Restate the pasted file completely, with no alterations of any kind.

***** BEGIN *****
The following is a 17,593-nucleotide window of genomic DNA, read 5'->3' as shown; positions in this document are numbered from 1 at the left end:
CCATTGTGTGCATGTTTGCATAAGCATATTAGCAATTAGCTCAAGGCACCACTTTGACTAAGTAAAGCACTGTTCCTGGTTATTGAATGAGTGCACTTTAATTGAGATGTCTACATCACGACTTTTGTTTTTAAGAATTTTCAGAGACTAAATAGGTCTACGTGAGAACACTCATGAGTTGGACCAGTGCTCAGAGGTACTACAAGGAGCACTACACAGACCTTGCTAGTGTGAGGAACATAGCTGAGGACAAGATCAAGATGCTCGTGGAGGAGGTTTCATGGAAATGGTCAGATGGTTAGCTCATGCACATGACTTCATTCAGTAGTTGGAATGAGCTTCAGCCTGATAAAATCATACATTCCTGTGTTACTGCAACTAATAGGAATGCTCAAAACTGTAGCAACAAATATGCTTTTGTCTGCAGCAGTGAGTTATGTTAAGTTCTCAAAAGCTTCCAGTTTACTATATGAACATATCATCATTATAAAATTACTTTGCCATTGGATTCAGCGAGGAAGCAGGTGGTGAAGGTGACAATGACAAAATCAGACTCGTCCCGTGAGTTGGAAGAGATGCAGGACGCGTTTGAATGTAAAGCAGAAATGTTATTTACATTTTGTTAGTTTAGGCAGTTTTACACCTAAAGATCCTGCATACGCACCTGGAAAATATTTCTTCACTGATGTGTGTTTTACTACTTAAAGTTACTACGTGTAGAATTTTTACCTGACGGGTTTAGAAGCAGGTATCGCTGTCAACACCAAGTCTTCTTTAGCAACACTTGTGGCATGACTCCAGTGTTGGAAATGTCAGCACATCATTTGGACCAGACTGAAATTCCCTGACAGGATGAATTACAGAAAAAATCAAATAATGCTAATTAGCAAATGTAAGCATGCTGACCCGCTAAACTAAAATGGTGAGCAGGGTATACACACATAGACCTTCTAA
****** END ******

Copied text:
The following is a 17,593-nucleotide window of genomic DNA, read 5'->3' as shown; positions in this document are numbered from 1 at the left end:
CCATTGTGTGCATGTTTGCATAAGCATATTAGCAATTAGCTCAAGGCACCACTTTGACTAAGTAAAGCACTGTTCCTGGTTATTGAATGAGTGCACTTTAATTGAGATGTCTACATCACGACTTTTGTTTTTAAGAATTTTCAGAGACTAAATAGGTCTACGTGAGAACACTCATGAGTTGGACCAGTGCTCAGAGGTACTACAAGGAGCACTACACAGACCTTGCTAGTGTGAGGAACATAGCTGAGGACAAGATCAAGATGCTCGTGGAGGAGGTTTCATGGAAATGGTCAGATGGTTAGCTCATGCACATGACTTCATTCAGTAGTTGGAATGAGCTTCAGCCTGATAAAATCATACATTCCTGTGTTACTGCAACTAATAGGAATGCTCAAAACTGTAGCAACAAATATGCTTTTGTCTGCAGCAGTGAGTTATGTTAAGTTCTCAAAAGCTTCCAGTTTACTATATGAACATATCATCATTATAAAATTACTTTGCCATTGGATTCAGCGAGGAAGCAGGTGGTGAAGGTGACAATGACAAAATCAGACTCGTCCCGTGAGTTGGAAGAGATGCAGGACGCGTTTGAATGTAAAGCAGAAATGTTATTTACATTTTGTTAGTTTAGGCAGTTTTACACCTAAAGATCCTGCATACGCACCTGGAAAATATTTCTTCACTGATGTGTGTTTTACTACTTAAAGTTACTACGTGTAGAATTTTTACCTGACGGGTTTAGAAGCAGGTATCGCTGTCAACACCAAGTCTTCTTTAGCAACACTTGTGGCATGACTCCAGTGTTGGAAATGTCAGCACATCATTTGGACCAGACTGAAATTCCCTGACAGGATGAATTACAGAAAAAATCAAATAATGCTAATTAGCAAATGTAAGCATGCTGACCCGCTAAACTAAAATGGTGAGCAGGGTATACACACATAGACCTTCTAA